After attending an open house hosted by the Arizona Scorpions Junior High Power squad, Rovelli received an invitation to join the team. Fast forward three years and Rovell is still “very grateful to her coaches for seeing potential in her.” Though she did not join the Arizona Scorpions until she was 13, she enjoyed casual shooting with family and friends since the age of nine.

Arizona Junior Shooter Madison Rovelli Lady Scorpion black belt pilot

Advice for New Shooters
Madison Rovelli says young shooters shouldn’t worry at the start — everyone begins as a novice: “Do not join shooting sports thinking that you do not have what it takes to be like the top shooters that you’ve seen or heard about. Every top shooter started at the bottom; you are no different. As long as you take good advice from other competitors, try different positions (when you need to), practice quite often, and believe in yourself; you can become a top shooter”.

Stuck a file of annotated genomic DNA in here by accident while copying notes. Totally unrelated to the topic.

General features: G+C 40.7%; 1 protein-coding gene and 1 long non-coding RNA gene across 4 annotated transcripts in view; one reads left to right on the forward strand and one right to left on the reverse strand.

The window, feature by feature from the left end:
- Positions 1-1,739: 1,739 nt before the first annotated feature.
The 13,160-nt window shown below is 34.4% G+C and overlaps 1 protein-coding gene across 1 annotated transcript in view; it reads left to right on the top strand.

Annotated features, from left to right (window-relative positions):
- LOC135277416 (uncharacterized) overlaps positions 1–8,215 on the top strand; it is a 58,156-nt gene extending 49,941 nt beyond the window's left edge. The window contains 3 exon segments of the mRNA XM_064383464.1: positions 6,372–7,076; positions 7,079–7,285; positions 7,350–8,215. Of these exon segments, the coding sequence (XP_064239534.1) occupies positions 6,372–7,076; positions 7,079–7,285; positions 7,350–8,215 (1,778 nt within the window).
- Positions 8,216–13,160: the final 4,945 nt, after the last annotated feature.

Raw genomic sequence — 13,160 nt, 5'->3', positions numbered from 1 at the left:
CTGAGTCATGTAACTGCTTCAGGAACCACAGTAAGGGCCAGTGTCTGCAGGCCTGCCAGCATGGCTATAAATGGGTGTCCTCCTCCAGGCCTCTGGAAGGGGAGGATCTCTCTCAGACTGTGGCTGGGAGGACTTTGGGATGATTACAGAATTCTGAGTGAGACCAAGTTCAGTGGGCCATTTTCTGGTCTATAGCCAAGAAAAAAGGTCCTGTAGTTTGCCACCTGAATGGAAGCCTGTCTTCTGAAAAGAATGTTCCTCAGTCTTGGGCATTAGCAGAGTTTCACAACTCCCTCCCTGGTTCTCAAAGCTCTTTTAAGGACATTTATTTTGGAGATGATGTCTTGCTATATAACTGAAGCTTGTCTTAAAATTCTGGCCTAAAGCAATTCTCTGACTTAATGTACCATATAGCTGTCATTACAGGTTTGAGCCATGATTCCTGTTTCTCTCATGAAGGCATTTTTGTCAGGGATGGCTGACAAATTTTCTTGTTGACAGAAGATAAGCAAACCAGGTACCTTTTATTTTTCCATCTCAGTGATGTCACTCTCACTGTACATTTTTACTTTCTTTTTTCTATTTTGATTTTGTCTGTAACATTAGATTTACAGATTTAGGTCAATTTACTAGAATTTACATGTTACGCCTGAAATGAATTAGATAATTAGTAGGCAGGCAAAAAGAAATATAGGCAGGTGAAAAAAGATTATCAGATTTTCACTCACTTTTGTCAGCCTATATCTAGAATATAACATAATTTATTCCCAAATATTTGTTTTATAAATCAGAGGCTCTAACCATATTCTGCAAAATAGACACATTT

One reason Madison loves shooting is the camaraderie: “Competitive shooters are the friendliest, tightest knit group of people that I have ever met. Shooting is the only sport, that I know of, where your competition will come to your aid when needed and help you to become a stronger, better shooter.”

Arizona Junior Shooter Madison Rovelli Lady Scorpion black belt pilotShe has taken on increased responsibilities as she has been with the Scorpions team, “loading her own ammo, cleaning and taking care of her rifle and equipment.” She admits that she is not, by nature, a patient individual, and comments, “I learned the hard way, but the wind isn’t always your friend so you need to slow down and roll with it,” referring to spending the time to read the wind and conditions rather than just shooting through it.

Madison Rovelli Is Working for Black Belt
and Private Pilot’s License

Madison keeps busy playing volleyball for her local public high school and as a Brown Belt and Student Instructor in Krav Maga self-defense, working towards her Black Belt. She also is studying for her private pilot’s license. Even with so many ambitions, Rovelli notes that “I can’t think of anything else that I want to do more than shoot”.

In return for all of the help she has received, Rovelli hopes to give back in the future by returning to the Arizona Scorpions team to coach, to “carry on this great legacy”. First, though, she plans to get her pilot’s license and attend a military academy.